Wednesday, 6 June 2012

Ruthless Casual #1: What IS Casual/Competitive?




Right, it's time I at least try to understand my own gaming philosophy. Therefore, it's time for more meditations. Like when I tried to figure out the points formula, I will conduct Cartesian meditations to find out exactly where I stand, and establish the definition of the Bryssling Ruthless Casual philosophy. Now, my points meditations failed, like Descartes' ones did. Here's hoping these ones work better.

Meditation #1: On the Nature of Casual and 'Competitive'

I would first propose to you that casual gameplay is very easy to define. It is gameplay that is not taken seriously and is not played to an overall objective of victory, but to the overall objective of having fun. Note that these meditations will only discuss gameplay, not also modelling and painting, which influence the spectrum in different ways.

I would then propose to you that the word 'competitive' is the wrong word to use to describe a harder gameplay style. If I am competitive, I want to win. This does NOT immediately pigeonhole me into a certain style of list-building or tactical style. It just says I like winning. The two aforementioned factors do help with that, but are not required at all to be able to play competitively in the true sense of the word. Therefore, we need a new word.

One of the more obvious alternatives that jumps out is the word 'tournament.' This could be argued to be even worse a choice than 'competitive,' as many tournaments are simply an excuse for organised casual gameplay. There are also those who would carp on about how tournaments are run, and how they're not good enough for what they feel they should be designed for.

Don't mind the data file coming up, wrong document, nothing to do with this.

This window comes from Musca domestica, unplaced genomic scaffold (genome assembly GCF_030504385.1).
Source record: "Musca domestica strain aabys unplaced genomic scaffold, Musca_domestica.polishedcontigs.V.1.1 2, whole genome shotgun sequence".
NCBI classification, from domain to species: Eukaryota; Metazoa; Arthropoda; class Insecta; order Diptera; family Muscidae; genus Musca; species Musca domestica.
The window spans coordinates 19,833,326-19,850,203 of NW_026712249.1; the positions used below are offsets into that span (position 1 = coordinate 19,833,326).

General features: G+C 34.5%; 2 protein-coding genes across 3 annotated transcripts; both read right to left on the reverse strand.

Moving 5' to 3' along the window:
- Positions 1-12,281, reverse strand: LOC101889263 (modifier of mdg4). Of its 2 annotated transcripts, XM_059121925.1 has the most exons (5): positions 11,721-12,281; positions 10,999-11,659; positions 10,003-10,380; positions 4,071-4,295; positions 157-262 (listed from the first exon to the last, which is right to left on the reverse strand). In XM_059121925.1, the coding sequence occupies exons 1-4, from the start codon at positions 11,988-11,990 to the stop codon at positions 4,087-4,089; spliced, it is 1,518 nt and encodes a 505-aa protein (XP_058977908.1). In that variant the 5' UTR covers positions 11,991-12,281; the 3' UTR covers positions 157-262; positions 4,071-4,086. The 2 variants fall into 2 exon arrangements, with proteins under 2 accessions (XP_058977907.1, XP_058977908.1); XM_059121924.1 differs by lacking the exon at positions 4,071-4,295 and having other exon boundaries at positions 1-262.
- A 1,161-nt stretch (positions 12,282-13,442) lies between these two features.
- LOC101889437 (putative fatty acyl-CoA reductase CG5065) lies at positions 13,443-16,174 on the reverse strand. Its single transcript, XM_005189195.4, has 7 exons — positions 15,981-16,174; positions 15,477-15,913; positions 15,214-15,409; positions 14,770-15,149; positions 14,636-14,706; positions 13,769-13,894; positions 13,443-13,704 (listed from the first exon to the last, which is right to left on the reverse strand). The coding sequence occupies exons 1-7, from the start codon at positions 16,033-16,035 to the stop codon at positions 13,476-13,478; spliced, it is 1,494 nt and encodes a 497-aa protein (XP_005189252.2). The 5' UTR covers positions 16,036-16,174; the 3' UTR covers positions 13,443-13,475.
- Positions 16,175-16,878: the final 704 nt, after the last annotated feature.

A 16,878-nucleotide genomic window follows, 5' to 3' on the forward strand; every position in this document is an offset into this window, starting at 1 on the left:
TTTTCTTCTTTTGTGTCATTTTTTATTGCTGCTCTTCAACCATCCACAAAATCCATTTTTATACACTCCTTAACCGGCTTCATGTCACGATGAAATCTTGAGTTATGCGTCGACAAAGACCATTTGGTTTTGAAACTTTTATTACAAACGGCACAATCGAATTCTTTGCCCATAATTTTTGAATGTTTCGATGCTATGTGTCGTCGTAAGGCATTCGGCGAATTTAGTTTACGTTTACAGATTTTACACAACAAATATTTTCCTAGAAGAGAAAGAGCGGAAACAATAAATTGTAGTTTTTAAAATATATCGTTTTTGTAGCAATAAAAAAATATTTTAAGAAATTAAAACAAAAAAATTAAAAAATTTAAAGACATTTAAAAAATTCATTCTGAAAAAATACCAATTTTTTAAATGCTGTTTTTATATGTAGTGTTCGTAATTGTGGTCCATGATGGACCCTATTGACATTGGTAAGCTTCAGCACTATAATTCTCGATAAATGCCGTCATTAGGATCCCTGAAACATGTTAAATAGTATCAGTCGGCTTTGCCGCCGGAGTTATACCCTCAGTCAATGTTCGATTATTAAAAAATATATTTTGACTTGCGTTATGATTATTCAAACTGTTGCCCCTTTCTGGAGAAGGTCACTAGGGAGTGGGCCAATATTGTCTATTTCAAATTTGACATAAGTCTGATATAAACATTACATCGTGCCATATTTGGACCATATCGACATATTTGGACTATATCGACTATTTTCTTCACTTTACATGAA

It's clear we need to be specific. I've heard many netvoxes extol the virtues of the so-called NOVA system. However, we cannot use the term 'NOVA gameplay' as that's just elitist and condescending. There is a reason why John Stuart Mill said that competent judges could be pretty much anyone, and even then his system of Higher and Lower Pleasures is still elitist and biased.

We also cannot base our new word on any of the aforementioned netvoxes, such as 'T'Leeks' gameplay. This is because it is A) even more elitist, and B) it feeds into the personality cults of the more acidic and vile of these netvoxes, who inevitably blog to build such a thing and make themselves feel superior, often under the facade of an educator.

Now that all that's out of the way, let's try this. Let's keep casual gameplay as Casual Gameplay, and call the other thing Hyper-Efficient Gameplay. Hyper-Efficient Gameplay is simple. It is a system with little true variation, samey effective tactics and scalpel-sharp lists. It is designed for fun in the same way that maths is. It is fun for maths nerds, whom the rest of us should leave to their little spreadsheets and matrices. If I had my way, the HEsphere would be blocked from accessing the main gameplay nexus and left to their own little world, but then I'm harsh.

Right, now I've got the word 'competitive' back in the real world. When I get round to the second Meditation, I'll explain what I want from an RC gameplay style. And then I will wax hyperbole about how scary a Destroyer Lord with 15 Flayed Ones can be in that world...

Hint: at 1250 points, very. I'll explain later.

2 comments:

Cyberscape7 said...

Yes. Destroyer Lords and Flayed Ones ARE scary...

But so are Dark Eldar Incubi so there!

Master Bryss said...

Incubi are only T3 and cost mega points for ten men. Flayed Ones are ten-a-penny and lethal to anything equal to or below Assault Marines. So there.